It's these stories, these connections, that make everything so real for me. Seeing names on a page is interesting and all, but when those names come to life and become real, breathing people with whom you might share commonalities? Well, that's another matter entirely, and one which cannot be underestimated. I've already written about some of the small commonalities I share with my birth mother, the odd idiosyncrasies that mark me as one of her line and no one else's. Since then, I've learned a little more about her our family, even with my limited resources. I'm starting to hear the echoes. I have one great-grand-aunt who did medical research at a time when women were not generally that highly educated; she helped to isolate the typhus bacterium. Her sister, another great-grand-aunt, was a musician who taught piano in Germany. I gather my grandmother was also a pianist. I know virtually nothing about these people, and yet I can still see hints of where my interests in education and music originated.
My great-great-grandfather himself founded a well-known mission in Indianapolis which is still in operation today. I find it particularly ironic that it was originally founded as a home for unwed mothers (and initially called the Door of Hope) given the circumstances of my own conception and birth. I can't help but wonder if that example might not have somehow influenced my birth mother's decision to put me up for adoption as opposed to aborting me. If so, I'm doubly thankful. And the echoes are still there--I may not have done anything as big as founding a mission, but I have always liked helping people however I can.
Watching this show serves to remind me how we are all tied to our past whether we realize it or not and whether we are trying to improve upon it or to live up to it. Either way, we are still a product of all those who came before. For me, this is much like the strange feeling I had a few years ago when I was in the UK. We spent some time exploring London, though we missed many of the sites I would have liked to see such as Glastonbury, Bath, and Stratford-upon-Avon. There were various complications along the way that made the trip less than it might have been, but when I got on the train to head to Scotland, all the frustrations melted away. It felt for all the world like I was going home. I became more relaxed--more at peace--as if centuries of Gaelic ancestors were welcoming me back to my native land. It was a surreal experience, particularly since I had no knowledge of my heredity at the time.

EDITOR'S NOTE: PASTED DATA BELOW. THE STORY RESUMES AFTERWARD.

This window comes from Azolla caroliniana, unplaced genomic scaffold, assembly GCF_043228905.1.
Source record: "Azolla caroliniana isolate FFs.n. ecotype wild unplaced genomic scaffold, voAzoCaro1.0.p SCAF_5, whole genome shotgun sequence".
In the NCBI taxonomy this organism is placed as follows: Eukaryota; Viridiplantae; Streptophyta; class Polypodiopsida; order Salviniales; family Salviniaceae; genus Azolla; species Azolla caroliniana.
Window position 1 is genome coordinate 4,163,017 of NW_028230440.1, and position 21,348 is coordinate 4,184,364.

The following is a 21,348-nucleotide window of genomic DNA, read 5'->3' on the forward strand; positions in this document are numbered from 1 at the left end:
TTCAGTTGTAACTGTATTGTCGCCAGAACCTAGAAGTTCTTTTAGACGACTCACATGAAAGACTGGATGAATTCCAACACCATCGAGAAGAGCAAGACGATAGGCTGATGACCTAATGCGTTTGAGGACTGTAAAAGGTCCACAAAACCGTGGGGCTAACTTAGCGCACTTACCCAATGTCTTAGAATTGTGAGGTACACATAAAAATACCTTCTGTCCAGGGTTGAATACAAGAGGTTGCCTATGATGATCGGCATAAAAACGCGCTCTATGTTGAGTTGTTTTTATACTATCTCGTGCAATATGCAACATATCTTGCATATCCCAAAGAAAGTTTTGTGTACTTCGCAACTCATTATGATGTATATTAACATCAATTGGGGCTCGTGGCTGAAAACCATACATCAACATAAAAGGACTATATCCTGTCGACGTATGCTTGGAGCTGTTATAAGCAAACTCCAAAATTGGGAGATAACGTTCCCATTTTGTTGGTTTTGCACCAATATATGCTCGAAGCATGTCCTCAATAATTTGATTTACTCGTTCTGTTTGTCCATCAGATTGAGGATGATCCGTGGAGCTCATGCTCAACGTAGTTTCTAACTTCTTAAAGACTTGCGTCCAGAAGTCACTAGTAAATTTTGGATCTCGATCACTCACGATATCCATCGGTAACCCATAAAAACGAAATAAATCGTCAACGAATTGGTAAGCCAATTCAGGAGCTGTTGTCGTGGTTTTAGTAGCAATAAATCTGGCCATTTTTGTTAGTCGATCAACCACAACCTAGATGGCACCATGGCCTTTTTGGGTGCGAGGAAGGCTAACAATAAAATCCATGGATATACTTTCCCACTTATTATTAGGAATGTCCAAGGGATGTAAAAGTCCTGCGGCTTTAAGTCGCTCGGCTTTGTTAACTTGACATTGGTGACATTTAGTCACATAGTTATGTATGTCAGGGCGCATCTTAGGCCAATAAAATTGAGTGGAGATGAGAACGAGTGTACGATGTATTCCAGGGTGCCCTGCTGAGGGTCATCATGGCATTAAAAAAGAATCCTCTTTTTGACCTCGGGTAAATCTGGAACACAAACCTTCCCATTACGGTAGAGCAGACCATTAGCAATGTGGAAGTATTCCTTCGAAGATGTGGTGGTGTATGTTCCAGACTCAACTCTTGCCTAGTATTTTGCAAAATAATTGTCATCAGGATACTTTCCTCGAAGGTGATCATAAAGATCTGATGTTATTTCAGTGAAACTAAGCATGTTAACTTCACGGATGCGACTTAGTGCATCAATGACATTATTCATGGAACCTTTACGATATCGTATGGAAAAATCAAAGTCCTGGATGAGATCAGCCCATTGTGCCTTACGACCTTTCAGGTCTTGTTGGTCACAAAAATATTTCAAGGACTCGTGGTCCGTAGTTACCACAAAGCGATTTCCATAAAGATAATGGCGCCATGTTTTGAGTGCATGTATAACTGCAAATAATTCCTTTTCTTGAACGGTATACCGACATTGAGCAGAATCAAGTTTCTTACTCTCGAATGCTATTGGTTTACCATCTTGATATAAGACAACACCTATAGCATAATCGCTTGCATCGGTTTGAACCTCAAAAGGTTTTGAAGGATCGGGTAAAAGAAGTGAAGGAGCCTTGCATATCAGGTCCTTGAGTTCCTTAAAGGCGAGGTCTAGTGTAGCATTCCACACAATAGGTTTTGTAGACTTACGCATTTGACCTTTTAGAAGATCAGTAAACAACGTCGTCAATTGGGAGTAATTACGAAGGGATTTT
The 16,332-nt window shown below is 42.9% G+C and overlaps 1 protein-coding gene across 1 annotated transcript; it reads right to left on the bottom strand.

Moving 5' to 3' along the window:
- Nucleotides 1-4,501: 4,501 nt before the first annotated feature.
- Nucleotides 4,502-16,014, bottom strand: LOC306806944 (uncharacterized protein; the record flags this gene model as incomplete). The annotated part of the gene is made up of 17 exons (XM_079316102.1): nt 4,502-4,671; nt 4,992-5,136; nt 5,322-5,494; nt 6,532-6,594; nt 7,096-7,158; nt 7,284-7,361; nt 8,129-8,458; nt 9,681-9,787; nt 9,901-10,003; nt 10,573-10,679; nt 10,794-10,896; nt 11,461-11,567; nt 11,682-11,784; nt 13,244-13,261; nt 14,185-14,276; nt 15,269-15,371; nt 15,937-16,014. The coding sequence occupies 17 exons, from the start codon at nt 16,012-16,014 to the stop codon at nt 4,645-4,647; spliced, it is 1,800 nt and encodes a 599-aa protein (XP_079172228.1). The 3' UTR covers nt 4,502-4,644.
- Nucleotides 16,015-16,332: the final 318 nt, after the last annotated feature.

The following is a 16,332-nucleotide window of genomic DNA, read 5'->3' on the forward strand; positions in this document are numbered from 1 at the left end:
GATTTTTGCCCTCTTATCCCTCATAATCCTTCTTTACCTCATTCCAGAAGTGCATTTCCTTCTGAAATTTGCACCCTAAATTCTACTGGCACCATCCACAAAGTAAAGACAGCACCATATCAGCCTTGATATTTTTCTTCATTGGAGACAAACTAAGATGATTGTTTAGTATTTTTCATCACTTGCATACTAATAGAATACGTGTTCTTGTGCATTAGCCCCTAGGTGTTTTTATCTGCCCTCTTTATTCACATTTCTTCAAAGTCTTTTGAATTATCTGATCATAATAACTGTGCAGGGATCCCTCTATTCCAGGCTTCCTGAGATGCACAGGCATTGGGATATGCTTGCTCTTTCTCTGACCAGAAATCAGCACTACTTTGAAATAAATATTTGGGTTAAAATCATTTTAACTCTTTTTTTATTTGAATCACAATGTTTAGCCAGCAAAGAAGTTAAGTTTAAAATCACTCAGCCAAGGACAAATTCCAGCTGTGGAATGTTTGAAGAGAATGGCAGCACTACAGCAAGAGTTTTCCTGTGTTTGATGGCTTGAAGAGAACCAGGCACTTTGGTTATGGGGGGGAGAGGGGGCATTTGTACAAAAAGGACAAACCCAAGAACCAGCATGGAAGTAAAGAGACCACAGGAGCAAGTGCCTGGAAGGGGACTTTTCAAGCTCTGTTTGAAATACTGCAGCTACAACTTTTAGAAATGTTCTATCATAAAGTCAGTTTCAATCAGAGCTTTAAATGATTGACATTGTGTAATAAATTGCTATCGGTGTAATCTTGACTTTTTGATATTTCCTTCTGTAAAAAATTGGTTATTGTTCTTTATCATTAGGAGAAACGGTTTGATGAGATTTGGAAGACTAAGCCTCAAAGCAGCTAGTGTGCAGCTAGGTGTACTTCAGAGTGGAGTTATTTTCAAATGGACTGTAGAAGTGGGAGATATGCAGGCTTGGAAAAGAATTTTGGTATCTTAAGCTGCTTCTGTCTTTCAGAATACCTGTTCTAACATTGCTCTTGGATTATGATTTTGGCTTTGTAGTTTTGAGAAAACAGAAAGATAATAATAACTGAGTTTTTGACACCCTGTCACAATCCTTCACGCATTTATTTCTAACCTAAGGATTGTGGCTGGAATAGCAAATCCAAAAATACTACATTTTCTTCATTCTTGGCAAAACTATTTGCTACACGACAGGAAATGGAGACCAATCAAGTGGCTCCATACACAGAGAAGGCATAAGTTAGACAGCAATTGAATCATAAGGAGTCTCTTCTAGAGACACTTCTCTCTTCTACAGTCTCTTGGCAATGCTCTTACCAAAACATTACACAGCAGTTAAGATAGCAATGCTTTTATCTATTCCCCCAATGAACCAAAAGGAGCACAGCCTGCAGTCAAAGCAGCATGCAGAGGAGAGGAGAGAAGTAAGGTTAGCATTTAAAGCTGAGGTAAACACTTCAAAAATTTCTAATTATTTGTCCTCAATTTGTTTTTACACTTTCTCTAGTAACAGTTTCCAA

Since then I've discovered through DNA testing that most of my ancestors originated in the UK (with a few Swiss and Germans thrown in for seasoning). Apparently Ancestry.com later distilled their test results still further because one day I received an email with updated results showing that I am approximately 31% Irish (yeah, like that was a shocker) and 27% British. I'm even 10% Scandinavian...yay, Vikings! Research into my birth mother's family suggests that of that UK percentage, a significant portion is Welsh and yes, there are a a few Scots scattered here or there. So far I've not found any Irish in my birth mother's lineage to speak of (though I'm not done researching), so I can only assume I inherited the majority of it from my birth father. Either way, I now have a context for my life-long fascination with all things Celtic (and not just their kilts, though admittedly those are pretty fabulous as well and tend to make me a little weak in the knees). I've always been intrigued with the history and mythology of the Celtic nations and drawn to Celtic artwork, particularly the knotwork. I never knew why before--now I do. Besides, if I'm part Welsh, I can totally claim a legitimate connection to King Arthur and to Torchwood (and possibly Doctor Who by extension). Bright side, people...bright side.
Learning about oneself and one's genealogy is a journey in every sense of the word. Most people get to discover their history over decades; my journey has so far been compressed into two short years, making it arguably more impactful since I didn't have the luxury of living and breathing my genetic family history as I grew up. Suddenly I have a context for things I didn't previously understand; suddenly I can see the beginnings of a continuity connecting me throughout the years. Suddenly I understand why my time in Scotland felt so natural and grounding, like Scotland was calling me home.